Monday, Feb. 21, 2011
By Mark Schanowski
Don't be misled by the fact the Bulls put together a 22-8 record without injured center Joakim Noah in the lineup. The truth is, the team isn't nearly as good without the 4th year pro from Florida protecting the paint, grabbing rebounds and finishing on the fastbreak.
Kurt Thomas and Omer Asik have done a good job filling in, but Thomas is 38 and Asik is an untested rookie still trying to adjust to a new country and the speed of the NBA game. Noah has developed into one of the league's most versatile big men. Sure, his jumper looks funny and he's not going to command a double team when he catches the ball in the low post, but Noah makes the Bulls a much more dangerous team on both ends of the floor.
You all know Joakim is one of the NBA's leading rebounders, but his uncanny ability to grab loose balls and offensive rebounds gives the Bulls a handful of extra possessions every game. And, since the Bulls are not a good shooting team, those extra possessions are crucial, especially in close games against quality opponents.
Noah's presence also upgrades the Bulls' overall defense. Right now, Tom Thibodeau's squad ranks 2nd in the NBA in both points allowed and opponents' field goal percentage. And they're doing it without a legitimate shot blocker in the starting line-up. Noah's return will give them an elite low post defender who can cover up for some of Carlos Boozer's weaknesses on that end of the floor.
If you've been watching the games closely, you'll see that Boozer has trouble staying with quicker power forwards, and doesn't do a great job of sliding over to help against penetration. With Noah back, that weakness won't be as big of an issue. Thibodeau often turned to Taj Gibson to help out against high-scoring power forwards over the last few weeks, sending Boozer to the bench. Now, Noah will be there to help Boozer, who's low post scoring ability is so important to give the Bulls some balance on the offensive end.
BULLS MIGHT SIT OUT TRADE DEADLINE FRENZY
Speaking of offensive balance, Gar Forman and John Paxson would love to add another perimeter shooter before the February 24th trade deadline, but it doesn't look like they have the ammunition to make a significant deal.
You've already heard the names. Houston's Courtney Lee, Portland's Rudy Fernandez and Memphis' O.J. Mayo are probably the three guys who best fit what the Bulls are looking for in terms of affordability and potential impact. But Houston wants a big man in any deal for Lee, and the Bulls don't want to give up on the potential of Asik, who turned in some strong games off the bench before the All-Star break.
Fernandez might not be available either because of Brandon Roy's knee problems, and Memphis may have to reconsider their plan to trade Mayo because of an injury to Rudy Gay, which could move Mayo back into the Grizzlies' starting line-up.
There are shooting guards available like Cleveland's Anthony Parker, Denvers J.R. Smith, Detroit's Richard Hamilton and Charlotte's Stephen Jackson. But Smith, Hamilton and Jackson are too expensive, and as far as Parker is concerned, is he really that much of an upgrade over Keith Bogans and Ronnie Brewer?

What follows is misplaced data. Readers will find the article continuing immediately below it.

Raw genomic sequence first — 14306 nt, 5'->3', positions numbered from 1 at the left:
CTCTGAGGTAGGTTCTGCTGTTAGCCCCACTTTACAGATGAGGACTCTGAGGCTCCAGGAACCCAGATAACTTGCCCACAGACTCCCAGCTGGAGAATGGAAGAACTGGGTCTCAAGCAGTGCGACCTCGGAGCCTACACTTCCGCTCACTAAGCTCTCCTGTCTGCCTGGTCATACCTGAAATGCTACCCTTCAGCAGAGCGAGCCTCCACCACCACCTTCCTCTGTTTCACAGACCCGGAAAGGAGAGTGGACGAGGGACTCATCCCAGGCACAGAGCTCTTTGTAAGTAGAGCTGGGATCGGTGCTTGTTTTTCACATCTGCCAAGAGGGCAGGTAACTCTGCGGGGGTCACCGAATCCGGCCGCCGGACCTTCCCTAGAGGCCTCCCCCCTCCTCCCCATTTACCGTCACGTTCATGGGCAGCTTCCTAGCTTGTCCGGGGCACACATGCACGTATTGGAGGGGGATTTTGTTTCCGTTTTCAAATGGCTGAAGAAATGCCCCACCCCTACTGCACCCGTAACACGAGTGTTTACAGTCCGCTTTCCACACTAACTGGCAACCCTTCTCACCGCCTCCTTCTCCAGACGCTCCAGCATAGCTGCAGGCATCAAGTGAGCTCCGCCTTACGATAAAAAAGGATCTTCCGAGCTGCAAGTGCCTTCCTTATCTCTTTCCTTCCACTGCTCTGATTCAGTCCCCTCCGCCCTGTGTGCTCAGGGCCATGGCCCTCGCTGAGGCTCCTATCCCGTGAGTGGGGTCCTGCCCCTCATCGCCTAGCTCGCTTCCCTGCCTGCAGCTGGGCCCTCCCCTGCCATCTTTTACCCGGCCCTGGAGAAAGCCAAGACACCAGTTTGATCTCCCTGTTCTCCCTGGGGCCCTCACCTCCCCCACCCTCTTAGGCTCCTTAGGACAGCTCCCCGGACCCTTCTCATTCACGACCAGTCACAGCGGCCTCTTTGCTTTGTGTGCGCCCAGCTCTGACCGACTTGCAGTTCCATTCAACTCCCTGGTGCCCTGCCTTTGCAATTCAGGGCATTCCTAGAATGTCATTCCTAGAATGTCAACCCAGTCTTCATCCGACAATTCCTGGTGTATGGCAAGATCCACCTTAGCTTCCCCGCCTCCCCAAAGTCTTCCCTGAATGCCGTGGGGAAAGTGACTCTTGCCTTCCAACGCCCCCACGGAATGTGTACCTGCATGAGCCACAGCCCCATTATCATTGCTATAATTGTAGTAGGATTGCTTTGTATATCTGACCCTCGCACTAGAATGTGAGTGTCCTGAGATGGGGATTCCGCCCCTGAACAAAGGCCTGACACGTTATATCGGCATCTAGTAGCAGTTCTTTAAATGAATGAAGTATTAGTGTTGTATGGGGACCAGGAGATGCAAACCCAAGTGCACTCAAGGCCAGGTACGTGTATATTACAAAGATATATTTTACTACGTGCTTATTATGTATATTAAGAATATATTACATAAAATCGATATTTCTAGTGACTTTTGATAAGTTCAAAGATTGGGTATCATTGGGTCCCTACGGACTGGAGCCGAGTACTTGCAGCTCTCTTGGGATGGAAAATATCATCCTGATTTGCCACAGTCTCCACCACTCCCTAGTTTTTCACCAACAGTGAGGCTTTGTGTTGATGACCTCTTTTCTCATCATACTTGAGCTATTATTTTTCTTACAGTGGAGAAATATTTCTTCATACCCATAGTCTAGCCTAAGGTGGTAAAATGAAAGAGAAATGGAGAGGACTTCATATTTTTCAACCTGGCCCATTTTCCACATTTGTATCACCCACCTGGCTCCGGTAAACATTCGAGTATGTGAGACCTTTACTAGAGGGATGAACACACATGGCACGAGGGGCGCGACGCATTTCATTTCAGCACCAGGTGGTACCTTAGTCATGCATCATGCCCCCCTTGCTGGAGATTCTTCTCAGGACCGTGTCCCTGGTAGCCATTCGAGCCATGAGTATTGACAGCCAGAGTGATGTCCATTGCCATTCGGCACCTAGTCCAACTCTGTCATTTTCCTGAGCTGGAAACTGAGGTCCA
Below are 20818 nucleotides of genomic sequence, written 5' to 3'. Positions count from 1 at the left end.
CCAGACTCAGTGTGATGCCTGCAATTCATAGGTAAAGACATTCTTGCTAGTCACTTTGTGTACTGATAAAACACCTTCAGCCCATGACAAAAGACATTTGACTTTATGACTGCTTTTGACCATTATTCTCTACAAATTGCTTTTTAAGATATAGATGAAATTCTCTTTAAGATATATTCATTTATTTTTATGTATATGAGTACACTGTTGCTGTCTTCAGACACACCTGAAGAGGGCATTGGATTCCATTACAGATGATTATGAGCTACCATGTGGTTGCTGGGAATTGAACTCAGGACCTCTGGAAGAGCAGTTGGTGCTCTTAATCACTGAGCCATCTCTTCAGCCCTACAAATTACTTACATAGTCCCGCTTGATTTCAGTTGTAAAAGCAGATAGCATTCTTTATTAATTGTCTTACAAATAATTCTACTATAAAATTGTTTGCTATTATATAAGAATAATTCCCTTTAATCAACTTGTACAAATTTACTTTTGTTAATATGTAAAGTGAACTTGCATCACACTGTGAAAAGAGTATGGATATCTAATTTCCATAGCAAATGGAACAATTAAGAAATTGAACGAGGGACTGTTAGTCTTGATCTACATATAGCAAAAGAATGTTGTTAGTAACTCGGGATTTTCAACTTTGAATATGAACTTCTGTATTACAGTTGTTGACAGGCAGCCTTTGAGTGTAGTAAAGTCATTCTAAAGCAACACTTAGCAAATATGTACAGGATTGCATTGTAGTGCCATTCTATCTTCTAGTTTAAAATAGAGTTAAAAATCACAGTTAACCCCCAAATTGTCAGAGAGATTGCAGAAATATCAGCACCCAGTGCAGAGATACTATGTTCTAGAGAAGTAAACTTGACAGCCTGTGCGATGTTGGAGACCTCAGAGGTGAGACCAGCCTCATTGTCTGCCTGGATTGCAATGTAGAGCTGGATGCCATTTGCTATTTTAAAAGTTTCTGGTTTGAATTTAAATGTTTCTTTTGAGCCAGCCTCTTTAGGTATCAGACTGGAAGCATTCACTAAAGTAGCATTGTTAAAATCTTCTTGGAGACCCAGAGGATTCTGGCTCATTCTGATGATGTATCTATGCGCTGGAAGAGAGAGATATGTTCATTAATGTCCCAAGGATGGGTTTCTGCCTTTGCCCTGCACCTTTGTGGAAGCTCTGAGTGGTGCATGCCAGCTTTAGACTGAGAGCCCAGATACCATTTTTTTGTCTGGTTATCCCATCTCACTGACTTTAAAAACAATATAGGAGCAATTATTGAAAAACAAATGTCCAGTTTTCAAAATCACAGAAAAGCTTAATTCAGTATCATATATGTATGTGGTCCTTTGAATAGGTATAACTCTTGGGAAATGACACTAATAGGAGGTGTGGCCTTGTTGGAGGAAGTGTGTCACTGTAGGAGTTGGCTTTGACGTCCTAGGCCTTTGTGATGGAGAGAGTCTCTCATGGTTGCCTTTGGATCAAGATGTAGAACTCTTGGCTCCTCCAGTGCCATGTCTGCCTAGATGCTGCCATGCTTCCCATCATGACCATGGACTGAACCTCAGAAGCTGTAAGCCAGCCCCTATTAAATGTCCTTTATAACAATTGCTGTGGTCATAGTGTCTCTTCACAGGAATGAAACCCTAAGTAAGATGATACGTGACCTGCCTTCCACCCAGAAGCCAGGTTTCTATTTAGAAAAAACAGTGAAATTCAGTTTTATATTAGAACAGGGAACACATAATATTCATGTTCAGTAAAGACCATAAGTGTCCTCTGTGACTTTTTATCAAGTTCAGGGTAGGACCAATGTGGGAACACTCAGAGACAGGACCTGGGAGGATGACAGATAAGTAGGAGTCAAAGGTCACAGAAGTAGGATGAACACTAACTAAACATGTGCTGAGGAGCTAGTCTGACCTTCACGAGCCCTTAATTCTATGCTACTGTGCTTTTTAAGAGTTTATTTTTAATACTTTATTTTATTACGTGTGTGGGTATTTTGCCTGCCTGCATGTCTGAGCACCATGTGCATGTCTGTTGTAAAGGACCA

In case you haven't noticed, Bogans has really turned around his game since the calendar flipped to 2011. He's shooting 48 percent from beyond the arc since January 1st, and has done a solid job defensively against some of the league's most athletic players.
Brewer has been exactly what the Bulls hoped for when they signed him to that free agent contract back in July. He's a rangy, active defender who knows how to get into passing lanes and create fastbreak opportunities. He's also done a nice job of working the baseline for momentum changing dunks, and knows his limitations on the offensive end.
Bottom line, unless the Bulls can get Lee from Houston for James Johnson and a draft pick, or work out a package for Mayo that doesn't destroy their frontcourt depth, they're probably better off standing pat at the deadline.
Ask anyone who's close to the team, and they'll tell you the Bulls' chemistry is as good as they've seen around the league in recent years. There's no sense disrupting that chemistry to add another player who isn't likely to make a significant impact this season. If the Bulls acquire another shooting guard, that could mean Bogans goes from starter to the inactive list, and how will that be received in the locker room?
The Bulls' front office is well aware they could use more scoring, and they're probably still one impact player away from contending for championships. But with a new collective bargaining agreement coming, and the possibility of a hard salary cap, the Bulls don't want to make a bad short term move that might impact their ability to sign Rose to a long-term, maximum contract extension.
You can bet Forman and Paxson will be on the phone this week, but don't expect a big money veteran to join the Bulls for the stretch run. So, what do you think? Should the Bulls make a trade before the deadline, or are you content with the team they have in place now that Noah is healthy again? Can the Bulls contend for the Eastern Conference Championship right now?
Please post your comments in the section below, and we'll see you Wednesday, when the Bulls start the 2nd half of the season against the Toronto Raptors. It's a 6 p.m. tip-off on Comcast SportsNet.
Mark Schanowski hosts our Bulls pre- and postgame studio coverage with 15-year NBA veteran Kendall Gill. You can also watch Mark on SportsNet Central, Sunday through Thursday at 6:30 and 10 p.m.